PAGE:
Haligonians are big on recycling and have a low dependence on cars – just two reasons why Halifax, Nova Scotia, is one of Canada's most sustainable cities.
According to the most recent edition of the Halifax Partnership's Halifax Index, released in June, the city diverted nearly two-thirds (62 percent) of its waste away from landfills and into composting and recycling programs during the 2013-2014 period. After consistently reducing its residential waste and commercial waste per capita over the years, Halifax has been able to achieve record lows that are considerably lower than the national average.
"Halifax diverted 62% of its waste away from landfills in
In terms of decreasing environmental waste, Nova Scotia has embraced renewable energy and driven down its greenhouse gas emissions to pre-1990 levels. The province also enjoys high-quality drinking water and air, and is home to a number of Leadership in Energy and Environmental Design-certified buildings, including the Life Sciences Research Institute, Ocean Sciences Building and Mona Campbell Building at Dalhousie University.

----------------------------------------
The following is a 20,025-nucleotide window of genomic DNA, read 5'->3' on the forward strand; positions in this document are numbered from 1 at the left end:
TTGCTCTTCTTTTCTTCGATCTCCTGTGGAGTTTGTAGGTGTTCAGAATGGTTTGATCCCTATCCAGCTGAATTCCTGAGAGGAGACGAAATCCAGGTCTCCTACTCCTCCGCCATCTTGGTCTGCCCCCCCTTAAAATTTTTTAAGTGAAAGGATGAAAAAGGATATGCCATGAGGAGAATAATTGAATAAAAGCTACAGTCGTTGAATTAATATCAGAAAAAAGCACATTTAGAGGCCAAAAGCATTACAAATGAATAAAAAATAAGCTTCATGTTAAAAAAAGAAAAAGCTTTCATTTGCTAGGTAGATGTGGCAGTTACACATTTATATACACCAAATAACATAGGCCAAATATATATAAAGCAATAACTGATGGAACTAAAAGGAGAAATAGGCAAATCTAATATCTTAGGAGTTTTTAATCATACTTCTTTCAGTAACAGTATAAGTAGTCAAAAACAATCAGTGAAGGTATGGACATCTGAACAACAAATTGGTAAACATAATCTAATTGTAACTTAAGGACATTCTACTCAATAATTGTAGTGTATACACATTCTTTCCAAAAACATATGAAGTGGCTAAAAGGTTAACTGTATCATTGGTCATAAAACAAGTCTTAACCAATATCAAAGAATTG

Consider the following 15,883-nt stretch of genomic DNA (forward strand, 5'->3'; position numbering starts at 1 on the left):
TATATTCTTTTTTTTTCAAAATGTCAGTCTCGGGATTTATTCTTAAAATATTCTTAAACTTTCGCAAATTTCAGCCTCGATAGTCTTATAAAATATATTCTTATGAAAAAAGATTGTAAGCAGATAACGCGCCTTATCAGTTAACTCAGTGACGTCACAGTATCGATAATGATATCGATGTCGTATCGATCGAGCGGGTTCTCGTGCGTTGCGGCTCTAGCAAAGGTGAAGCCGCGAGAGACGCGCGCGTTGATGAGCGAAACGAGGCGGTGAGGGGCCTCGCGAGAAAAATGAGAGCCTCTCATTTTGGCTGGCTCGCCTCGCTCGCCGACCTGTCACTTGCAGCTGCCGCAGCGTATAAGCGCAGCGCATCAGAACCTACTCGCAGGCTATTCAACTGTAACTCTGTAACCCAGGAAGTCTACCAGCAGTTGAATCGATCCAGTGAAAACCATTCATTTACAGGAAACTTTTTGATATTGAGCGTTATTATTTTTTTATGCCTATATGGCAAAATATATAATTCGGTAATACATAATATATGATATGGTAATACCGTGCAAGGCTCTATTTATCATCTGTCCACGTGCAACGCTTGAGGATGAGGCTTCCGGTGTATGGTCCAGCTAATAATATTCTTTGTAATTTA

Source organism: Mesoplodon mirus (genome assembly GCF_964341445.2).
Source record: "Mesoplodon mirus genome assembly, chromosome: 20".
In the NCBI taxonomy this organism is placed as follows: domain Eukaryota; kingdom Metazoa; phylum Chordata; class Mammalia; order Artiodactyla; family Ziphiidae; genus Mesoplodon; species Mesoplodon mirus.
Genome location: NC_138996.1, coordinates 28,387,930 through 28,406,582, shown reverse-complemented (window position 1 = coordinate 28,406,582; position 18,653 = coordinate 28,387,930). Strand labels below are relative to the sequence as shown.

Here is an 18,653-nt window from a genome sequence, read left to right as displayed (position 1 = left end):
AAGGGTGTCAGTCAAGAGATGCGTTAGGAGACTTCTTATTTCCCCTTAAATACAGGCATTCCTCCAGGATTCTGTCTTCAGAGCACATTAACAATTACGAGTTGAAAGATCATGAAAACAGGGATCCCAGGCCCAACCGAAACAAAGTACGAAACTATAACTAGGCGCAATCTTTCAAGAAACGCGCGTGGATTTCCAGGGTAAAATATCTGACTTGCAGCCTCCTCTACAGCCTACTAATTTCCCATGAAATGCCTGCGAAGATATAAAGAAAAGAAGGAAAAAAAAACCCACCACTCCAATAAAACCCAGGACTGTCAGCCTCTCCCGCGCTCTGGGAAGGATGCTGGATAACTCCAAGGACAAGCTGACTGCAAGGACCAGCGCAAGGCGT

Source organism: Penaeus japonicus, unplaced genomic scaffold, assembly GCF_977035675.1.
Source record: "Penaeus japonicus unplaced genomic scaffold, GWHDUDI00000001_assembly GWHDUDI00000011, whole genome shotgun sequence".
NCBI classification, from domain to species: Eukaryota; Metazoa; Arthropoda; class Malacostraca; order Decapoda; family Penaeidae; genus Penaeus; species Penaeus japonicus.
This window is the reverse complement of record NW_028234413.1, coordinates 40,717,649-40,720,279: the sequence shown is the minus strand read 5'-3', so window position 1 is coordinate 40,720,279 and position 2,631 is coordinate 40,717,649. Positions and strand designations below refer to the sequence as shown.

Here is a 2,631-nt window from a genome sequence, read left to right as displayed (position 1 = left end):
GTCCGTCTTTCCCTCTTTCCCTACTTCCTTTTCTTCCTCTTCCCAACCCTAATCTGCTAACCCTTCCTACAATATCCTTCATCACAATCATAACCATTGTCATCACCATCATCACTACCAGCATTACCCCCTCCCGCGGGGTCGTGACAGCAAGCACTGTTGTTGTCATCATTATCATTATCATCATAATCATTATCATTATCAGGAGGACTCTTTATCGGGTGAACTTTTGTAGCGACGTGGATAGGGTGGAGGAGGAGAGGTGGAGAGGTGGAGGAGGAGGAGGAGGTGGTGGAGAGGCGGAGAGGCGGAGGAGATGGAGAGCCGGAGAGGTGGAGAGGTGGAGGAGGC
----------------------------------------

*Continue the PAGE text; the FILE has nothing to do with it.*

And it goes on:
Alternative transportation is another area of sustainability in which Halifax excels. According to the Index, the percentage of municipal residents who used public transportation to get to work was the highest of the six Canadian cities included in the research (London, Quebec City, Regina, St. John's, Victoria and Halifax itself). Meanwhile, Halifax's use of active transportation – defined as cycling or walking – was second only to that of Victoria. Halifax Transit's Moving Forward Together Plan, scheduled for a 2016 rollout, is expected drive up public transportation ridership even further with what Halifax Transit Director Eddie Robar called "an unprecedented overhaul to our transit system."
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